A Review On Oxidative Stress, Diabetic Complications, And The Roles Of Honey Polyphenols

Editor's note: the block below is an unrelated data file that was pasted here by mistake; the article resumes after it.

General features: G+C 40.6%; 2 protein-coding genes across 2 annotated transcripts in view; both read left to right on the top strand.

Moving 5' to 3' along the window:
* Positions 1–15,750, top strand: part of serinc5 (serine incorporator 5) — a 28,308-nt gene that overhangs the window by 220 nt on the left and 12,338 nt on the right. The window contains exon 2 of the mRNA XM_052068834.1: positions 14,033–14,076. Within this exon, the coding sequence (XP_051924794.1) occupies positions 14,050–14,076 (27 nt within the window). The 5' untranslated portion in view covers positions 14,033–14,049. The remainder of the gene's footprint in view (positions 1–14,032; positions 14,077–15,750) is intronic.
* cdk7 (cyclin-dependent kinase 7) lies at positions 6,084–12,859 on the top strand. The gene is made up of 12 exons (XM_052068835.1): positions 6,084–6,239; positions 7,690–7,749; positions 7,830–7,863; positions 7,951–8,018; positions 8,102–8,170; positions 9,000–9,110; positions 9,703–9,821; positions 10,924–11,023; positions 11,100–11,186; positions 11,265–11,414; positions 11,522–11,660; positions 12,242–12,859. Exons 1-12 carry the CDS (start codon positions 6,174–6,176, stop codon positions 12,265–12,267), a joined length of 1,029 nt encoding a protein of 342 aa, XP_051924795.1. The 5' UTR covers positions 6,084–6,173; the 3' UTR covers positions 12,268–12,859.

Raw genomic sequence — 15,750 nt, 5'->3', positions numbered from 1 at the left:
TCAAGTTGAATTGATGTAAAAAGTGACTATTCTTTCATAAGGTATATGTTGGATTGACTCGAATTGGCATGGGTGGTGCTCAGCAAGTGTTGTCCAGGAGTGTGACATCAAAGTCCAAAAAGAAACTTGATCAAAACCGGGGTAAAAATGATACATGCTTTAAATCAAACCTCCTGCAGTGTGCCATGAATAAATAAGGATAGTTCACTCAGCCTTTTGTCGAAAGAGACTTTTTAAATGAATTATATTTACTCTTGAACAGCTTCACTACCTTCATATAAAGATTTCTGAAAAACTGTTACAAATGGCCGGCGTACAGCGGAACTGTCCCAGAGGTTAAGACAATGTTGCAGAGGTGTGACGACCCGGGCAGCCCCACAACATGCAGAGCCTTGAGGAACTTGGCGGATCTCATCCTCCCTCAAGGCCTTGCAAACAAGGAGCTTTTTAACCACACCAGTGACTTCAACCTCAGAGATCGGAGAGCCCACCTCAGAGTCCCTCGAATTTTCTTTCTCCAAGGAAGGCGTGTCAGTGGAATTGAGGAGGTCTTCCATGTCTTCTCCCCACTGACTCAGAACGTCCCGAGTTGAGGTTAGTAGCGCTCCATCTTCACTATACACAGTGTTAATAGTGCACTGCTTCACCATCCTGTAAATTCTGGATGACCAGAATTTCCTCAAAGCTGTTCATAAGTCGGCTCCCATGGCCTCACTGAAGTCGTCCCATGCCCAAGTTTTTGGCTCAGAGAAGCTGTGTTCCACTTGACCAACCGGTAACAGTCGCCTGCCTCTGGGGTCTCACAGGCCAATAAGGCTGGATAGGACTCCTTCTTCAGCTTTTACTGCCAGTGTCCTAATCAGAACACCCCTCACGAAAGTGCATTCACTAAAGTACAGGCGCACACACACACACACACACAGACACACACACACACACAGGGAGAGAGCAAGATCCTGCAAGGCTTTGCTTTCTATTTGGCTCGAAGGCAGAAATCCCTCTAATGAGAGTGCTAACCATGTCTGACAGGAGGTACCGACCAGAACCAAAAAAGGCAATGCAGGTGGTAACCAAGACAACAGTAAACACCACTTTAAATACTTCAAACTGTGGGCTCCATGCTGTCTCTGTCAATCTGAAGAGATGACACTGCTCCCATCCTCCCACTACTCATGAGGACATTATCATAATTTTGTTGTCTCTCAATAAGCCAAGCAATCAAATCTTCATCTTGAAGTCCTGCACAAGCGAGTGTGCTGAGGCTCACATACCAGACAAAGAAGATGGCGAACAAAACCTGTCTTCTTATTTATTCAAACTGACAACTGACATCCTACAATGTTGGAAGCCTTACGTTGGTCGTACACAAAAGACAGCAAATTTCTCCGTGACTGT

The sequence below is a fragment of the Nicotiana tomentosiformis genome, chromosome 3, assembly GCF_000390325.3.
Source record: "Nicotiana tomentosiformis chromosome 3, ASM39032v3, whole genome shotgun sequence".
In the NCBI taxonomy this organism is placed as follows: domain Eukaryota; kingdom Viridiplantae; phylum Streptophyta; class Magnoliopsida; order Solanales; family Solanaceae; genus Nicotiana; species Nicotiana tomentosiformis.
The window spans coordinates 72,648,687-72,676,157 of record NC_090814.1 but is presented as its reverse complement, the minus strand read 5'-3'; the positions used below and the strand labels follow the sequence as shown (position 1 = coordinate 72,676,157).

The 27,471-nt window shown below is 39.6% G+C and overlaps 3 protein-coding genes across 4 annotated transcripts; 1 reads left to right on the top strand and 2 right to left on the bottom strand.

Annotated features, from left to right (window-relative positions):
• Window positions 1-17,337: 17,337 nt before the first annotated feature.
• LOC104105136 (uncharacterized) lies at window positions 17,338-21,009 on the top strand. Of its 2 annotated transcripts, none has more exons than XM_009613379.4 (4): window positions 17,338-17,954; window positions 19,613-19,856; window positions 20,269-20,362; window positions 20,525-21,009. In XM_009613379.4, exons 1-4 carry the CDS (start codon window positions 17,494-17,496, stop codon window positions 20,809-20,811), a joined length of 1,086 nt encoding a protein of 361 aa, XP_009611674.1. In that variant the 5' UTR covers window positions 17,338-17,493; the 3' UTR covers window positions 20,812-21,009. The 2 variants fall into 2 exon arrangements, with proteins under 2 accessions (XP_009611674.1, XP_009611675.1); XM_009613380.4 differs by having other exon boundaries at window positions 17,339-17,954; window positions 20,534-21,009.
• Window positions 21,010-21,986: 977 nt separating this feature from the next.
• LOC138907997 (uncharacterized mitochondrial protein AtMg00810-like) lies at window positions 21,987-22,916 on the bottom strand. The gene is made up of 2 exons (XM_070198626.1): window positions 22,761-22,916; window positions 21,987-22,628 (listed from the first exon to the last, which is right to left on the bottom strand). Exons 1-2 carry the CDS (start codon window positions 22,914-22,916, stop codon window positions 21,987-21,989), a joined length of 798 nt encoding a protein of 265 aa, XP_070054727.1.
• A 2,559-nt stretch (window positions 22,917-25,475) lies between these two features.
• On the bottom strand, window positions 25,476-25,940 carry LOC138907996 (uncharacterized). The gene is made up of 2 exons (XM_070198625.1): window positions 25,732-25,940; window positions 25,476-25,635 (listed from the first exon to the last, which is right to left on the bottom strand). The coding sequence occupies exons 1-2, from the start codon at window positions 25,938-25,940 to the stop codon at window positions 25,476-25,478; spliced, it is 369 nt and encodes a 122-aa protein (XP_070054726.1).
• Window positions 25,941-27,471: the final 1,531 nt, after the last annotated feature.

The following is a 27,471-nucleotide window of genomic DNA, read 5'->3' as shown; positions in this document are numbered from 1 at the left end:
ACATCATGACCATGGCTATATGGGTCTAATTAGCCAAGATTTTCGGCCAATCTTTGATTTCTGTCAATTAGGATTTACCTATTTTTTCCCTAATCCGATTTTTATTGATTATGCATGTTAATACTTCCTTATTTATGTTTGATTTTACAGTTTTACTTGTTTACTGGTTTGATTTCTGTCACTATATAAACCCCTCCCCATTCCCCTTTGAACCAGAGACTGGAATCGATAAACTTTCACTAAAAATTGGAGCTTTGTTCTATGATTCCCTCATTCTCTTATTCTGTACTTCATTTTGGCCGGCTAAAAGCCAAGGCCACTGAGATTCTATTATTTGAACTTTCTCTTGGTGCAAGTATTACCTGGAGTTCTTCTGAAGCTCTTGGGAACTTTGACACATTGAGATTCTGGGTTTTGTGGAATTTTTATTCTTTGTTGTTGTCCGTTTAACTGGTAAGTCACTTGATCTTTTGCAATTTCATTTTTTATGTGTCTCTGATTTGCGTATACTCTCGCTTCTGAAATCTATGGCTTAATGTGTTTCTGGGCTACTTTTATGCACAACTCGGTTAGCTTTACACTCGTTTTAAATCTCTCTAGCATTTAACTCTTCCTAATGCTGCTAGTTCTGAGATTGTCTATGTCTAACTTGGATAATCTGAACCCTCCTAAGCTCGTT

Despite the availability of various antidiabetic drugs, diabetes mellitus (DM) remains one of the world’s most prevalent chronic diseases and is a global burden. Hyperglycaemia, a characteristic of type 2 diabetes mellitus (T2DM), substantially leads to the generation of reactive oxygen species (ROS), triggering oxidative stress as well as numerous cellular and molecular modifications such as mitochondrial dysfunction affecting normal physiological functions in the body. In mitochondrial-mediated processes, oxidative pathways play an important role, although the responsible molecular mechanisms remain unclear. The impaired mitochondrial function is evidenced by insulin insensitivity in various cell types. In addition, the roles of master antioxidant pathway nuclear factor erythroid 2-related factor 2 (Nrf2)/Kelch-like ECH-associated protein 1 (Keap1)/antioxidant response elements (ARE) are being deciphered to explain various molecular pathways involved in diabetes. Dietary factors are known to influence diabetes, and many natural dietary factors have been studied to improve diabetes. Honey is primarily rich in carbohydrates and is also abundant in flavonoids and phenolic acids; thus, it is a promising therapeutic antioxidant for various disorders. Various research has indicated that honey has strong wound-healing properties and has antibacterial, anti-inflammatory, antifungal, and antiviral effects; thus, it is a promising antidiabetic agent. The potential antidiabetic mechanisms of honey were proposed based on its major constituents. This review focuses on the various prospects of using honey as an antidiabetic agent and the potential insights.